Of course, she gets the job and of course, she turns out to be anything but mousey.
The thing is, the characters of these two protagonists and the secondary characters are so well fleshed out. I believed in their backstory and the reasoning for their gradual change of attitude. And through it all they remained true to themselves. I wondered if Charity might be considered a Mary Sue or a Pollyanna, but I never considered her so. She was just a very discerning young woman and she was a catalyst in the redemption of Tony's fractured family and Tony's fractured psyche.
There is a scene between Tony and his father which had me crying. I don't cry. I am a hardhearted bitch and I don't cry over books. I just don't.
Mary Balogh made me cry. She is just that good.
Of course, since it's a romance there is a HEA which comes sooner rather than later. This is one of those short Regencies that used to be published years ago. (Still may be, for all I know.)
I do recommend this book. Highly.
She made me cry.
** for some reason it won't let me post the bookcover. I'm using Netflix ... I'm running out of engines, lol.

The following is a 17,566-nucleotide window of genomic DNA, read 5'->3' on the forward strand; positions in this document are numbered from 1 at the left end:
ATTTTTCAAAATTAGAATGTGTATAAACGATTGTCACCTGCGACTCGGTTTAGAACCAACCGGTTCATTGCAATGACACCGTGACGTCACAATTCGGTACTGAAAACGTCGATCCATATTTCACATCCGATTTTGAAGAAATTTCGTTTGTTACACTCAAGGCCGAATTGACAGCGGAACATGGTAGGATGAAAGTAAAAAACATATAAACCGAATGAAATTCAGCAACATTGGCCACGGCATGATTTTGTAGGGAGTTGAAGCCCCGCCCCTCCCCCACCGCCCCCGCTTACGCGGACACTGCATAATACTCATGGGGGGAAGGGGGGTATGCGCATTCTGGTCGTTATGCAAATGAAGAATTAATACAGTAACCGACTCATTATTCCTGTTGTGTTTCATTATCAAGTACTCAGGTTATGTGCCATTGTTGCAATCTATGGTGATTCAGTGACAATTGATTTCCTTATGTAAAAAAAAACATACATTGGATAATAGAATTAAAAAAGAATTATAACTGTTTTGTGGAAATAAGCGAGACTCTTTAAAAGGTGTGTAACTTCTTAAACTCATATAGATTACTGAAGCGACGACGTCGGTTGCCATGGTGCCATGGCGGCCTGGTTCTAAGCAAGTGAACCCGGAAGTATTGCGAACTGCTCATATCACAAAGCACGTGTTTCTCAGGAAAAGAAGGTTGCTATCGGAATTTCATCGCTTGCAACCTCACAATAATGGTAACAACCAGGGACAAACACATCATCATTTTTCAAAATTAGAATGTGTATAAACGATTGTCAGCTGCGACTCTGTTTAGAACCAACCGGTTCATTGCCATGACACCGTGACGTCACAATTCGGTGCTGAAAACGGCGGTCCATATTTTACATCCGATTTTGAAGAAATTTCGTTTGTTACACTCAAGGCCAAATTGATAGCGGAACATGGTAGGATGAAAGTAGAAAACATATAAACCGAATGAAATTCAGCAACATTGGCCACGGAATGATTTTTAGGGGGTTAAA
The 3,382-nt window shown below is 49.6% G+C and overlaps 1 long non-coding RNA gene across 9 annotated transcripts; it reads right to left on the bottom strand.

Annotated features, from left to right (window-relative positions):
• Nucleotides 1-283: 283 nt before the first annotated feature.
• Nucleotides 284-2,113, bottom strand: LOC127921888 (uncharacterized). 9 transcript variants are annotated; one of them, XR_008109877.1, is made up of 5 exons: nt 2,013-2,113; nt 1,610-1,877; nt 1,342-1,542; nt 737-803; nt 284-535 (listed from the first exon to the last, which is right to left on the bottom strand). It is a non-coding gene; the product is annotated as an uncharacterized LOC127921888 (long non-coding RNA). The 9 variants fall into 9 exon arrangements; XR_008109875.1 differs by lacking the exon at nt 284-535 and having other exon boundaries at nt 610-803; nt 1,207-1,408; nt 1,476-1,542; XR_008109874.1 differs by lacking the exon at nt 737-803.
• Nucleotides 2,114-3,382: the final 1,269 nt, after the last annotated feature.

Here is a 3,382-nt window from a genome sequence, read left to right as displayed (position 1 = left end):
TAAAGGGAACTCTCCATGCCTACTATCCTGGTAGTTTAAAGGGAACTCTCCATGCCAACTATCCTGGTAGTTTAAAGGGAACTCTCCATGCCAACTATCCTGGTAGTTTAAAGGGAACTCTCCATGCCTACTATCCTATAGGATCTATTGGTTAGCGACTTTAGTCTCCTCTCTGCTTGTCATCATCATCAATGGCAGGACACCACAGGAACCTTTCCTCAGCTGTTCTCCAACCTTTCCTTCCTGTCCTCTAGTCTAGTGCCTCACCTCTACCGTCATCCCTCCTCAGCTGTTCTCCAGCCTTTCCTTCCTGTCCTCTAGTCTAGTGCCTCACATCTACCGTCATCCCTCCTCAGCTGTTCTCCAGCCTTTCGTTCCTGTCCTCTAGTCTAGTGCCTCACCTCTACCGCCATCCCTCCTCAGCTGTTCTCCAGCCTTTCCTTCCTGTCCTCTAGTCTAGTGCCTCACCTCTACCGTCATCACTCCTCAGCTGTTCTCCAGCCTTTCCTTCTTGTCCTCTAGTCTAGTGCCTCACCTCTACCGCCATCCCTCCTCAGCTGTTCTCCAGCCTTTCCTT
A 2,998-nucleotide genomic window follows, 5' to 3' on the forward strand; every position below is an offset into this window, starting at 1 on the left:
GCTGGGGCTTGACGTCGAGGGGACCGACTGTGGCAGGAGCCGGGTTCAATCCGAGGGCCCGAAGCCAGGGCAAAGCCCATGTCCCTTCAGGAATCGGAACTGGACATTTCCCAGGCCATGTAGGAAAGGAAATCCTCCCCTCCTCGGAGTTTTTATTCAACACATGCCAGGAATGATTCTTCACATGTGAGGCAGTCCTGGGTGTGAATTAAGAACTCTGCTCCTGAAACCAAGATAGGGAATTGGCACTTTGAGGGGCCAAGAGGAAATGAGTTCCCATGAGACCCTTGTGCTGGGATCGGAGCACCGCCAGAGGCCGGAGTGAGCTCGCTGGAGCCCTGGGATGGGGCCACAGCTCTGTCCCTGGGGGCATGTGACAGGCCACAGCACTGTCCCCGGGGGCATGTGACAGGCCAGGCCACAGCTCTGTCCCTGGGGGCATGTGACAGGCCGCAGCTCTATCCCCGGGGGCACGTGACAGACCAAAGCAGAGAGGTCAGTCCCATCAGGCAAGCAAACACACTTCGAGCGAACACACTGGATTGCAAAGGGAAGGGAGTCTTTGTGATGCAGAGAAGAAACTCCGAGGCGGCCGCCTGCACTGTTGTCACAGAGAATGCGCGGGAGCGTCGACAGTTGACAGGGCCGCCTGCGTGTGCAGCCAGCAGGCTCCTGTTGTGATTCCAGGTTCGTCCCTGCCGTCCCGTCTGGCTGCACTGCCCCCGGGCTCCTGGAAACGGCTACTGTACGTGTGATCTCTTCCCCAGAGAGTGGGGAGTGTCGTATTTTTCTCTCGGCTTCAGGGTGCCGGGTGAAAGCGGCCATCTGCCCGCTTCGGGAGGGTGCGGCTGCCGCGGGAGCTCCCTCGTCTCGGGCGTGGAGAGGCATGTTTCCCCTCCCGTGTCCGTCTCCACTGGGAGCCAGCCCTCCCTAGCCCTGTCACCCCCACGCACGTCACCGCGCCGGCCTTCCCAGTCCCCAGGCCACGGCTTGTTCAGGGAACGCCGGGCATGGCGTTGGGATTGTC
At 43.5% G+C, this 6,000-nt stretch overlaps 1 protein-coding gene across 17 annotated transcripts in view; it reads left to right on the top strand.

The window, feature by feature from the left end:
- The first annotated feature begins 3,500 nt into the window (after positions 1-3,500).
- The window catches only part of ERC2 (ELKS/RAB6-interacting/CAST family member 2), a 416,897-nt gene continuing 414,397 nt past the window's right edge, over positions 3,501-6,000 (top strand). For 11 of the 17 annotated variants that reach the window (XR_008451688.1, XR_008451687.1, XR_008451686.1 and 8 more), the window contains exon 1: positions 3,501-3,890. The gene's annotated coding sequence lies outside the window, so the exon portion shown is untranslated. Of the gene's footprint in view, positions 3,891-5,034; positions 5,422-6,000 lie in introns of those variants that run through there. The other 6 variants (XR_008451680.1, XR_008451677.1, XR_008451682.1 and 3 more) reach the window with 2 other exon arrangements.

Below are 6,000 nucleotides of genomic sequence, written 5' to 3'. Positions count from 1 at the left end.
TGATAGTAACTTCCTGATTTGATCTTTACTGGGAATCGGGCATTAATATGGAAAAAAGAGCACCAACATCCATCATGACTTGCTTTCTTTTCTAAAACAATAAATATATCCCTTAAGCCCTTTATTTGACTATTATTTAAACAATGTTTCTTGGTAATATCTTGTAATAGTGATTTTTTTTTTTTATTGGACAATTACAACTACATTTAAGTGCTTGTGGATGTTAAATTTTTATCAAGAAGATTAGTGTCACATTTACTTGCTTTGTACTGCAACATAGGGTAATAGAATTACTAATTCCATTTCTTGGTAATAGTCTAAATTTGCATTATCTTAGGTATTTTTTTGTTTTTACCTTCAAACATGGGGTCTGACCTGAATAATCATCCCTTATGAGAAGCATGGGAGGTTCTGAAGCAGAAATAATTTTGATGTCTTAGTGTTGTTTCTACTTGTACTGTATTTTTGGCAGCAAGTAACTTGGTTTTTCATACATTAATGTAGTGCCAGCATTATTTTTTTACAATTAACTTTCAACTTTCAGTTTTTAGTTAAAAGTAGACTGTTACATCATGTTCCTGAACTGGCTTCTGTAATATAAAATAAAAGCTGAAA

Wednesday, February 26, 2014
Another of my favorite books has been digitized, The Honk and Holler Opening Soon by Billie Letts. I'm not quite sure how to categorize her books, but they're not romances per se; I'd say they had romantic elements and a deep understanding of the human psyche. I'd compare her to Fanny Flagg, another favorite of mine.
Caney Paxton is a paraplegic, injured during the Vietnam war. Along with PTSD, he has survivor's guilt because of the way he was injured. He's not left the Honk since it was built.
Vena Takes Horse and a badly injured dog show up at the Honk and change Caney's life.
The story of Caney and Vena and the others: Molly O, Bui Khanh, a Vietnamese refugee, and the regulars at the Honk and Holler, will warm your heart. All of them have problems and bad things can happen, but always there is hope and the resilience of the human spirit. Not everyone gets a happy ending (Mollie O and her daughter, Brenda), but the characters learn to accept what they must and then take their lives in a different direction.
Not all is depressing, there is humor too:
"A week later, the little locomotive in the city park was defaced with the word 'Niger' painted on its side either by a racist who couldn't spell or someone with an obscure connection to the age-old river which twisted its way through West Africa."
I highly recommend The Honk and Holler Opening Soon. I loved all the characters, I loved the story, I loved the writing and the humor and even the pathos.
Monday, February 24, 2014
Have Their Cake and Eat It Too
Recently I read a series by Addison Fox, the Alaska Nights, three novels and a novella that were cute. Well, the first two novels were cute with two New Yorkers transplanted to a small town in Alaska where the men were a nice alpha looking but beta acting mix and it was fun to read their romances.